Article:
Most people have their own dream university. To get in, they must have worked hard to achieve outstanding GPAs and SAT scores, and they also might have spent uncountable hours on their essays and extracurricular activities. At this point, most students have already received their ultimatums. If you’ve been accepted to your college of choice, congratulations! If you’ve been rejected, we offer our sincerest condolences: These tips below are for those who haven’t received positive news from their dream college.
1) “Everything (sort of) happens for a reason.”
You’ll hear this phrase often when receiving college rejections, and while trite, it’s also true. Not only are there many other universities you could now choose to attend, a rejection may be a wake up call to go off and do something else with your life – consider taking a gap year or traveling to some foreign country to help others. While being rejected from one college may be the closing of one door, it’s also the opening of many others. It’s entirely possible that your rejection will result in you attending another school that suits you better.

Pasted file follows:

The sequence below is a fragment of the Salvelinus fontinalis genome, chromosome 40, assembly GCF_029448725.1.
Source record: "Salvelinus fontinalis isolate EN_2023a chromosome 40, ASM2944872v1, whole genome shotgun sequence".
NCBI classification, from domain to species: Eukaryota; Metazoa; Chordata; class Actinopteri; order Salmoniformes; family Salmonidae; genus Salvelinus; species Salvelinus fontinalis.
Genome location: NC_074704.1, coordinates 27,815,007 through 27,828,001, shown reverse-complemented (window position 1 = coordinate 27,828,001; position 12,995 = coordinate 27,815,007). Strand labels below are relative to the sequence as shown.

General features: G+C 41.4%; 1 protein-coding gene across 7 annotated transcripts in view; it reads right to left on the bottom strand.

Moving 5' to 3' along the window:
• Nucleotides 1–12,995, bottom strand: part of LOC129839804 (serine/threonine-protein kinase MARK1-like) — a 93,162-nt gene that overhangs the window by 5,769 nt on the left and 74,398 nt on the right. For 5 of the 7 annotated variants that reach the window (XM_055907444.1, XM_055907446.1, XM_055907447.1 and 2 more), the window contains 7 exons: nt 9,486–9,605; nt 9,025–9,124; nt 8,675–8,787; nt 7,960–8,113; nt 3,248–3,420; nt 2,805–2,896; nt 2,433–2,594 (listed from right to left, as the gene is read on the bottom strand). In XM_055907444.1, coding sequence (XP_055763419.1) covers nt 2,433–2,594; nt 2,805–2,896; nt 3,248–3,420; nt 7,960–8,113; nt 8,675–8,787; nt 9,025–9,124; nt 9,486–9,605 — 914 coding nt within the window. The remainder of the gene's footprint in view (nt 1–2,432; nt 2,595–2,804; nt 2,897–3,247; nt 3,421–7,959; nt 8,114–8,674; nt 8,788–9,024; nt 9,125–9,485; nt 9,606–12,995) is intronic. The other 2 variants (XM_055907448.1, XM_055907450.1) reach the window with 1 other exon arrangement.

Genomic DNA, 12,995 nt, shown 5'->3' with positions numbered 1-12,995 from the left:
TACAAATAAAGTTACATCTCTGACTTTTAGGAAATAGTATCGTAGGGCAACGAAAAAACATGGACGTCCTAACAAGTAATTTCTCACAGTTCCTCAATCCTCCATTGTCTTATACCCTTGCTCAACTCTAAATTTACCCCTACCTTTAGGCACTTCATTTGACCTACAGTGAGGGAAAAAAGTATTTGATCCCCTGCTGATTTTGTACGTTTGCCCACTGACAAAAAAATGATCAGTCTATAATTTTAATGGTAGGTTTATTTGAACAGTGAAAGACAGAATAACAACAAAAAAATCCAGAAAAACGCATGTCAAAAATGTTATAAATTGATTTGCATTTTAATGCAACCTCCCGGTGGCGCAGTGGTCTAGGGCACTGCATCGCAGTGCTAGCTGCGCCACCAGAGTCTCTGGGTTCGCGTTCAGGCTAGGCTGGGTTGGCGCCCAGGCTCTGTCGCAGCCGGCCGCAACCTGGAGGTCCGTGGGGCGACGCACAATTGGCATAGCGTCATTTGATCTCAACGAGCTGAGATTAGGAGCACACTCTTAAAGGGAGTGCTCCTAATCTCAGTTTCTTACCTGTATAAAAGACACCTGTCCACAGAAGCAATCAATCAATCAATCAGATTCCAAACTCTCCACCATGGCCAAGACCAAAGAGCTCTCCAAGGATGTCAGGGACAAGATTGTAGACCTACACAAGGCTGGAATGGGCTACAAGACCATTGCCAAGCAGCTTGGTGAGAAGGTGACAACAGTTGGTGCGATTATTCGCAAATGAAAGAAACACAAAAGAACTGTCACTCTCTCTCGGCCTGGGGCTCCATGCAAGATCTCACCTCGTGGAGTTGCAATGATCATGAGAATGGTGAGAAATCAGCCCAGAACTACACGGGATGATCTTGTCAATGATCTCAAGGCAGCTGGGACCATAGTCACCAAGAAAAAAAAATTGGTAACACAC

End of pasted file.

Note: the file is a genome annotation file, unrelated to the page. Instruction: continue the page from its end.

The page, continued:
Don’t let a rejection from your dream college deter you from enjoying your time at the school you do attend. Pessimism was for the college application process: optimism is for afterwards.
2) Share it with others
You never need to feel ashamed of being rejected. Students with perfect SAT scores, laundry lists of extracurriculars, and tear-jerking application essays are rejected every year. Instead of hiding your rejection letters or pretending that you never applied in the first place (what, Harvard? No, much too mainstream for me), share your rejection with others.
While it may seem that all of your friends have gotten into their dream schools, keep in mind that it’s only the acceptances that see the light of day. Most of your classmates will be keeping their rejections to themselves. Sharing your rejection letters will not only make you feel better, it will also invite your friends to be more open with their rejections.
3) You are not your application
Your college application does not paint a complete depiction of who you are. While high GPAs and SAT scores denote that you may be academically inclined, they offer no indication of your work ethic, talents, or personality. If a college rejects you, they are rejecting an application, not a person. Don’t take rejections personally: college rejection never indicates that you are a failure. In fact, it’s their loss, and you now have the ability and freedom to do what you choose.
This article originally appeared in the April 2013 issue of UNIT-E. It was written by Terry Nam, a student at Yew Chung International School of Beijing.
UNIT-E was founded in the spring of 2010 with the aim of establishing a non-profit, student-run magazine for international students in Beijing. Staffed by current students from a range of international schools, the magazine provides an amalgam of cultural tidbits, fragments of Beijing student life, and a broad spectrum of unique perspectives from a diverse group of young adults.
Graphic courtesy of UNIT-E